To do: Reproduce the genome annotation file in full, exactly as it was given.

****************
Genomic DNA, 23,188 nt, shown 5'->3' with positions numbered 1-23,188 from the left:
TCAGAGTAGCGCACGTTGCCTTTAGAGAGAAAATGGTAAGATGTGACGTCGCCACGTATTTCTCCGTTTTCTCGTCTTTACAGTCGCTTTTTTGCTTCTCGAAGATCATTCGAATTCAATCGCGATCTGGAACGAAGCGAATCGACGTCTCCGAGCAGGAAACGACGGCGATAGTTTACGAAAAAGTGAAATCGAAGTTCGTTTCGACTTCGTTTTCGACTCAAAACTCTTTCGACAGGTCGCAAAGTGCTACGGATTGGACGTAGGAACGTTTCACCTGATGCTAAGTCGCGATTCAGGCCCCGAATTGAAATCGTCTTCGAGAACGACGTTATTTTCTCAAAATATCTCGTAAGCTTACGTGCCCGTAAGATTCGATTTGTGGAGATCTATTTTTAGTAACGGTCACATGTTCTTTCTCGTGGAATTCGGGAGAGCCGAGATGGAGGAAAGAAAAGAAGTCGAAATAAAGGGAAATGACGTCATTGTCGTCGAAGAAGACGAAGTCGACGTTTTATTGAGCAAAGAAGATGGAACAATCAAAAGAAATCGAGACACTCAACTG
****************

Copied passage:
Genomic DNA, 23,188 nt, shown 5'->3' with positions numbered 1-23,188 from the left:
TCAGAGTAGCGCACGTTGCCTTTAGAGAGAAAATGGTAAGATGTGACGTCGCCACGTATTTCTCCGTTTTCTCGTCTTTACAGTCGCTTTTTTGCTTCTCGAAGATCATTCGAATTCAATCGCGATCTGGAACGAAGCGAATCGACGTCTCCGAGCAGGAAACGACGGCGATAGTTTACGAAAAAGTGAAATCGAAGTTCGTTTCGACTTCGTTTTCGACTCAAAACTCTTTCGACAGGTCGCAAAGTGCTACGGATTGGACGTAGGAACGTTTCACCTGATGCTAAGTCGCGATTCAGGCCCCGAATTGAAATCGTCTTCGAGAACGACGTTATTTTCTCAAAATATCTCGTAAGCTTACGTGCCCGTAAGATTCGATTTGTGGAGATCTATTTTTAGTAACGGTCACATGTTCTTTCTCGTGGAATTCGGGAGAGCCGAGATGGAGGAAAGAAAAGAAGTCGAAATAAAGGGAAATGACGTCATTGTCGTCGAAGAAGACGAAGTCGACGTTTTATTGAGCAAAGAAGATGGAACAATCAAAAGAAATCGAGACACTCAACTG